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Editor's Note: Following is a winning essay on human relations submitted by Judy Moffett, a graduate student in English, in connection with the COLLEGIAN-KCSU-FM sponsored Human Relations Essay Contest.
I attended college in southeastern Indiana, a subdued powder key of racial intolerance despite the image of rural sleepiness it projects. I knew Negro boys there who were forced to hitch five miles down the road for a haircut, and a Negro coed who had ordered a sandwich in a department store soda shop and was told she would have to eat it outside.
In my senior year I decided to found a student chapter of CORE or the NAACP to locate such offenders and make it possible for our few Negro students to obtain service from them.
The college president dissuaded me. Leery of any campus organization subject to external control, he "suggested" that we organize independently, write our own by-laws, and in effect, tread prudently with one eye on the trustees.
Then I made the colossal blunder of assuming that only those sympathetic to the idea of forming such a group and anxious for the success or its activities would attend the organizational meeting, and spoke to a mythical gathering of convinced and dedicated souls instead of to the actual audience, which was there to BE convinced, and which wanted, not to decide together on a plan of action, but to find out what I had in mind -- and that was nothing but an uninformed concern to do away with local discrimination wherever it occurred.
The result of that grisly evening was a volunteer committee assigned to investigate, formulate policy, and report back to the larger group two weeks later. Volunteers included an articulate fanatic, well-intentioned and utterly undiplomatic, and psychopathic flag-waver. The volativity we uncovered in local race relations made me seriously afraid of what might happen if we joggled barbers' elbows incautiously, and by the end of their participation in our series of meetings I was ready to vote against turning such people loose on them. Our report recommended that we petition the Student Senate to be admitted as a standing committee under it auspices (and jurisdiction), and turn our attention to discrimination on our campus.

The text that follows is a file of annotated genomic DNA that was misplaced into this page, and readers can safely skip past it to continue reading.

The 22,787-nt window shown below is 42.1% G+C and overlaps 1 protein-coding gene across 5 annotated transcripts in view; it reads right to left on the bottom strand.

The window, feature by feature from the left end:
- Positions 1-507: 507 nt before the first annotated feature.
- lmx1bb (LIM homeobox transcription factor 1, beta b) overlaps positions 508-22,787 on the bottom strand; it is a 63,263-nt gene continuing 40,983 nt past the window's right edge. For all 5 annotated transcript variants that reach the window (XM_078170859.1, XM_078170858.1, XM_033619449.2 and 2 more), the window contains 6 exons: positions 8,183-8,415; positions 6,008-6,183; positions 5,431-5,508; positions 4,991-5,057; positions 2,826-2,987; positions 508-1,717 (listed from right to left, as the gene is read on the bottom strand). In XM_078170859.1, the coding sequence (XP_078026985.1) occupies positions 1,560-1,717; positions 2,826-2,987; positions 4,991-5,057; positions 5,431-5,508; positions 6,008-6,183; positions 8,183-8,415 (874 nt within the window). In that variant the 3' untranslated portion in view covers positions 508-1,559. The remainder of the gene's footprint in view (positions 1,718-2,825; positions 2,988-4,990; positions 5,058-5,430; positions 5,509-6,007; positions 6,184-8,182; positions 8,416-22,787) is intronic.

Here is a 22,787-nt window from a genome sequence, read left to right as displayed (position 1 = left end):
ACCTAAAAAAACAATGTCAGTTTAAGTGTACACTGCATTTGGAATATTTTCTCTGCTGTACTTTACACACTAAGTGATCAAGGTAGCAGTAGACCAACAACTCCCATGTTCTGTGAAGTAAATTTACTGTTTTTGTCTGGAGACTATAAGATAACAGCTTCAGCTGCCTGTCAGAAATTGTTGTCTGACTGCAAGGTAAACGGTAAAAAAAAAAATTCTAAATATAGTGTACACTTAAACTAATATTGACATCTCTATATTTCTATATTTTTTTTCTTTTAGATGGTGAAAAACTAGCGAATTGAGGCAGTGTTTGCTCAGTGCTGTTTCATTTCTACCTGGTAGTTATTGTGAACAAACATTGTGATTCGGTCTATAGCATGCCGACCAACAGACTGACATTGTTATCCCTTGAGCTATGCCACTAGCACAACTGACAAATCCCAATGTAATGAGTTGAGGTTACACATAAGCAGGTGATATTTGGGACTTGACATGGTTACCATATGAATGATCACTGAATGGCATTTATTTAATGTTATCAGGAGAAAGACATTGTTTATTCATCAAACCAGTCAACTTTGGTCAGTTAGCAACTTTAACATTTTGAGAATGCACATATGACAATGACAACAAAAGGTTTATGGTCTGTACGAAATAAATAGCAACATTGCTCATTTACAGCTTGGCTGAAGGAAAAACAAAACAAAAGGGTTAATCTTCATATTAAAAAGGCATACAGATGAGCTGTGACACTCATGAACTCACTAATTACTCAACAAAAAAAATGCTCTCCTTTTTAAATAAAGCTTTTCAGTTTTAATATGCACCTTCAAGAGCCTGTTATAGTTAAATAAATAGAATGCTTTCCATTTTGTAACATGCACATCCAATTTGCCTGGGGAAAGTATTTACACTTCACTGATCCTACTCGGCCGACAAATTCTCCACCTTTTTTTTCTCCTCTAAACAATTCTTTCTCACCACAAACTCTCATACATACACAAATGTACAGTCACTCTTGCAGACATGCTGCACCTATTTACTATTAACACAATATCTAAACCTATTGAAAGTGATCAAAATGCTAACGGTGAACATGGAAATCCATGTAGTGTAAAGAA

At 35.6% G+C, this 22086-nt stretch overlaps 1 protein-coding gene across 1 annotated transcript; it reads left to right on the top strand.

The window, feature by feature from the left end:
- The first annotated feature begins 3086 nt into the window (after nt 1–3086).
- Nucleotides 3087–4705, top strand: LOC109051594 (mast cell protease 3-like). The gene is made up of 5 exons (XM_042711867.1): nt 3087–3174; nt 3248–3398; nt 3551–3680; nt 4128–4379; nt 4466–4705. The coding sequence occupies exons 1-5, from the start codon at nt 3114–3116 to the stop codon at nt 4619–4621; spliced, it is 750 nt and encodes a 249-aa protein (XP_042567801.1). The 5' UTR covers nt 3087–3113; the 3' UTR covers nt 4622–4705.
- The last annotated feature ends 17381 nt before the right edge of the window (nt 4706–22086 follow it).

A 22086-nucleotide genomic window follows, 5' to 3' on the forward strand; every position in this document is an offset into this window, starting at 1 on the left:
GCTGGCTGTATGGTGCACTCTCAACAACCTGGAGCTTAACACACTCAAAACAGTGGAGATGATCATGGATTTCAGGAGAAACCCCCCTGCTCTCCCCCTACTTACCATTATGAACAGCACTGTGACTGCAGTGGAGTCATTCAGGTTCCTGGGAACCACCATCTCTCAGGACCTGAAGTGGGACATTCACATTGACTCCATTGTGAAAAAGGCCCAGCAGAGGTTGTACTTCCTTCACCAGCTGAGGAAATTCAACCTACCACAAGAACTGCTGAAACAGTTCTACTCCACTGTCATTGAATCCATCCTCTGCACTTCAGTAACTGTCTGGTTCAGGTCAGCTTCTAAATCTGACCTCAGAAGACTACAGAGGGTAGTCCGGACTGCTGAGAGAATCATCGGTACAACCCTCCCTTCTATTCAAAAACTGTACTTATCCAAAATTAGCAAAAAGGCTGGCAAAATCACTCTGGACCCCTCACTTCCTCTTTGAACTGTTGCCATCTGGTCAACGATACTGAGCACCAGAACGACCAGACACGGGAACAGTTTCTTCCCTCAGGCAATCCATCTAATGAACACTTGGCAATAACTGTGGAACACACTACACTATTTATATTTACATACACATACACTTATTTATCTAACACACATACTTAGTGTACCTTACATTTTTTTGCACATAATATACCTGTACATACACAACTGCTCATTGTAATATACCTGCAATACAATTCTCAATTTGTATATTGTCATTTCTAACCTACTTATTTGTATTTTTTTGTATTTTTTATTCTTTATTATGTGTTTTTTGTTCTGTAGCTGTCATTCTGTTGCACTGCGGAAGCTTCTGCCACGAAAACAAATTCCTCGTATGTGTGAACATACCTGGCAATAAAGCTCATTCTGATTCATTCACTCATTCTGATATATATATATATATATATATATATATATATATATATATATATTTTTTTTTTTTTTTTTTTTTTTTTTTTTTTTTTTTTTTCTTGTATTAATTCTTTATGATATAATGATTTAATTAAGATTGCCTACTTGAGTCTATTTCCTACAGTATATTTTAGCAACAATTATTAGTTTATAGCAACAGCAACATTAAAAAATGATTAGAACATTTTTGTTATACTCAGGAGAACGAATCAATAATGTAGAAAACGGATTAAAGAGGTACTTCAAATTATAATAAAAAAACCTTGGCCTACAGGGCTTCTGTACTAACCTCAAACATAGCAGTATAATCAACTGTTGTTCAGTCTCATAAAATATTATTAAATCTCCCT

That suggestion passed. The duly drawn petition to the Senate did not; campus Greek organizations, which overwhelmingly dominated campus politics, concluded that the administration was using us to get rid of sororities and fraternities because of their constitutional or de facto segregation, and defeated it.
Finally, as a result of some tedious, gadfly activity, the Senate described and appointed an emasculated Civil Rights Group headed by a Sigma Chi with a conscience, and composed, by Senate ruling, of ONE voting representative from each of the 14 living units -- nine of these being Greek houses. We found discrimination to exist on our campus only in Greek organizations; and the committee, its chairman pulled two ways, the majority of its Greek members resentful of external meddling, ground painfully into stalemate, stuck there, and died.
Very little about my involvement in the committee was exciting or dramatic; what I learned was that not all civil rights issues can be even metaphorically embattled, that there are situations in which the only effective posture is a grim uphill stubbornness -- less exciting and much less satisfying than facing a mob of hecklers or policemen with billyclubs. I also learned that college administrators and many people I call friends are no less inclined to discourage or resist a movement when it threatens their own interests than the Bull Connor racists whom they denounce as a matter of course. We forced them to pay attention enough to resist -- small effect from so much effort, painfully smaller than my first idea, but something better than indifference.